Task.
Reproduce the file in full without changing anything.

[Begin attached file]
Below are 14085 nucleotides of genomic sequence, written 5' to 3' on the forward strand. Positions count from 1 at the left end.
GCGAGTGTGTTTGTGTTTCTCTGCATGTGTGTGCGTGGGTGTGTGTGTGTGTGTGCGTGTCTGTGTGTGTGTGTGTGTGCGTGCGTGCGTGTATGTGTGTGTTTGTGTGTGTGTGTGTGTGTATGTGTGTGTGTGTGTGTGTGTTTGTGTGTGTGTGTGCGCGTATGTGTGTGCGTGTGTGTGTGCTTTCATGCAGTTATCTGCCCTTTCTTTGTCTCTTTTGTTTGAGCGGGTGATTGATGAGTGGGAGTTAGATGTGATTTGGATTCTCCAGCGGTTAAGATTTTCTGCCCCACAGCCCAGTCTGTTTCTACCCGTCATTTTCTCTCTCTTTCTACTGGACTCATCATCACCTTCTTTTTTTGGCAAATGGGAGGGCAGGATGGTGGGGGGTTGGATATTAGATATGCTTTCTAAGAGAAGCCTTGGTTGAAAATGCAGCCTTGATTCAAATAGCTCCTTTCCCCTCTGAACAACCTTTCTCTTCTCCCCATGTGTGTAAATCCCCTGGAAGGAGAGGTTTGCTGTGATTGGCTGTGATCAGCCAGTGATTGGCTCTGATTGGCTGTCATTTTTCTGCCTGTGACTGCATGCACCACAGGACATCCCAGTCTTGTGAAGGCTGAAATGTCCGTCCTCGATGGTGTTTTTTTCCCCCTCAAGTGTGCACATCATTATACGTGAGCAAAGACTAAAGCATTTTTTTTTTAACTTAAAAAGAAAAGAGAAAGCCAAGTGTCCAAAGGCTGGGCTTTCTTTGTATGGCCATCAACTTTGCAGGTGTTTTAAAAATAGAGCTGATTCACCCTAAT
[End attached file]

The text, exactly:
Below are 14085 nucleotides of genomic sequence, written 5' to 3' on the forward strand. Positions count from 1 at the left end.
GCGAGTGTGTTTGTGTTTCTCTGCATGTGTGTGCGTGGGTGTGTGTGTGTGTGTGCGTGTCTGTGTGTGTGTGTGTGTGCGTGCGTGCGTGTATGTGTGTGTTTGTGTGTGTGTGTGTGTGTATGTGTGTGTGTGTGTGTGTGTTTGTGTGTGTGTGTGCGCGTATGTGTGTGCGTGTGTGTGTGCTTTCATGCAGTTATCTGCCCTTTCTTTGTCTCTTTTGTTTGAGCGGGTGATTGATGAGTGGGAGTTAGATGTGATTTGGATTCTCCAGCGGTTAAGATTTTCTGCCCCACAGCCCAGTCTGTTTCTACCCGTCATTTTCTCTCTCTTTCTACTGGACTCATCATCACCTTCTTTTTTTGGCAAATGGGAGGGCAGGATGGTGGGGGGTTGGATATTAGATATGCTTTCTAAGAGAAGCCTTGGTTGAAAATGCAGCCTTGATTCAAATAGCTCCTTTCCCCTCTGAACAACCTTTCTCTTCTCCCCATGTGTGTAAATCCCCTGGAAGGAGAGGTTTGCTGTGATTGGCTGTGATCAGCCAGTGATTGGCTCTGATTGGCTGTCATTTTTCTGCCTGTGACTGCATGCACCACAGGACATCCCAGTCTTGTGAAGGCTGAAATGTCCGTCCTCGATGGTGTTTTTTTCCCCCTCAAGTGTGCACATCATTATACGTGAGCAAAGACTAAAGCATTTTTTTTTTAACTTAAAAAGAAAAGAGAAAGCCAAGTGTCCAAAGGCTGGGCTTTCTTTGTATGGCCATCAACTTTGCAGGTGTTTTAAAAATAGAGCTGATTCACCCTAAT